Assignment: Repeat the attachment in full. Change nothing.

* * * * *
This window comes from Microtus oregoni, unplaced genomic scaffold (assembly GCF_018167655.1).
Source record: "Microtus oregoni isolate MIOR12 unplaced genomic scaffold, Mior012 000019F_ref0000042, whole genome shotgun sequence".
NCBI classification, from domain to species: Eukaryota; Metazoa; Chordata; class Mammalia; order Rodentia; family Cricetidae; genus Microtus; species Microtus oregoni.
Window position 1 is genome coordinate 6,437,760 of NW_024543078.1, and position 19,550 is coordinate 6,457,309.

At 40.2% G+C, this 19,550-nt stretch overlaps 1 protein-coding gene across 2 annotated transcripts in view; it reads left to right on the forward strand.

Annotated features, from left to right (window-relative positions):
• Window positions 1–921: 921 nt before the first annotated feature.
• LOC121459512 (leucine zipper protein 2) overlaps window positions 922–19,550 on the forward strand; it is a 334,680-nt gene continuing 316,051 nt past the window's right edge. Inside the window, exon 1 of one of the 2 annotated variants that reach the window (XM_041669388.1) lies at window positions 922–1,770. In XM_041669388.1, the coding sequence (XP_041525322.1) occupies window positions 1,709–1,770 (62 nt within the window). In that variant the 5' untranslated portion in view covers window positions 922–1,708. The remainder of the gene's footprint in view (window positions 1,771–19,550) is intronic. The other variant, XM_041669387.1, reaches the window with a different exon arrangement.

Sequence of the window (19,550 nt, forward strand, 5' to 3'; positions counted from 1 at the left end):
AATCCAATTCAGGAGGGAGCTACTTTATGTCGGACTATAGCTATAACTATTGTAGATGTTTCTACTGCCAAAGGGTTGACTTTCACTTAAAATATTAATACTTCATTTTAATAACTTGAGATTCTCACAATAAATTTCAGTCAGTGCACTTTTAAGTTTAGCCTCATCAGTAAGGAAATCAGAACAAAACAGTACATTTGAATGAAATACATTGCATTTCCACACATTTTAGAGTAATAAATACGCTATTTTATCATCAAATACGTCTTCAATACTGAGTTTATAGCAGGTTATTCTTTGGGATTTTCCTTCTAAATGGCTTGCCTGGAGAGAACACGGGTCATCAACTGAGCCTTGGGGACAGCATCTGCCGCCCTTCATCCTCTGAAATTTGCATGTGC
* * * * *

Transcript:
This window comes from Microtus oregoni, unplaced genomic scaffold (assembly GCF_018167655.1).
Source record: "Microtus oregoni isolate MIOR12 unplaced genomic scaffold, Mior012 000019F_ref0000042, whole genome shotgun sequence".
NCBI classification, from domain to species: Eukaryota; Metazoa; Chordata; class Mammalia; order Rodentia; family Cricetidae; genus Microtus; species Microtus oregoni.
Window position 1 is genome coordinate 6,437,760 of NW_024543078.1, and position 19,550 is coordinate 6,457,309.

At 40.2% G+C, this 19,550-nt stretch overlaps 1 protein-coding gene across 2 annotated transcripts in view; it reads left to right on the forward strand.

Annotated features, from left to right (window-relative positions):
• Window positions 1–921: 921 nt before the first annotated feature.
• LOC121459512 (leucine zipper protein 2) overlaps window positions 922–19,550 on the forward strand; it is a 334,680-nt gene continuing 316,051 nt past the window's right edge. Inside the window, exon 1 of one of the 2 annotated variants that reach the window (XM_041669388.1) lies at window positions 922–1,770. In XM_041669388.1, the coding sequence (XP_041525322.1) occupies window positions 1,709–1,770 (62 nt within the window). In that variant the 5' untranslated portion in view covers window positions 922–1,708. The remainder of the gene's footprint in view (window positions 1,771–19,550) is intronic. The other variant, XM_041669387.1, reaches the window with a different exon arrangement.

Sequence of the window (19,550 nt, forward strand, 5' to 3'; positions counted from 1 at the left end):
AATCCAATTCAGGAGGGAGCTACTTTATGTCGGACTATAGCTATAACTATTGTAGATGTTTCTACTGCCAAAGGGTTGACTTTCACTTAAAATATTAATACTTCATTTTAATAACTTGAGATTCTCACAATAAATTTCAGTCAGTGCACTTTTAAGTTTAGCCTCATCAGTAAGGAAATCAGAACAAAACAGTACATTTGAATGAAATACATTGCATTTCCACACATTTTAGAGTAATAAATACGCTATTTTATCATCAAATACGTCTTCAATACTGAGTTTATAGCAGGTTATTCTTTGGGATTTTCCTTCTAAATGGCTTGCCTGGAGAGAACACGGGTCATCAACTGAGCCTTGGGGACAGCATCTGCCGCCCTTCATCCTCTGAAATTTGCATGTGC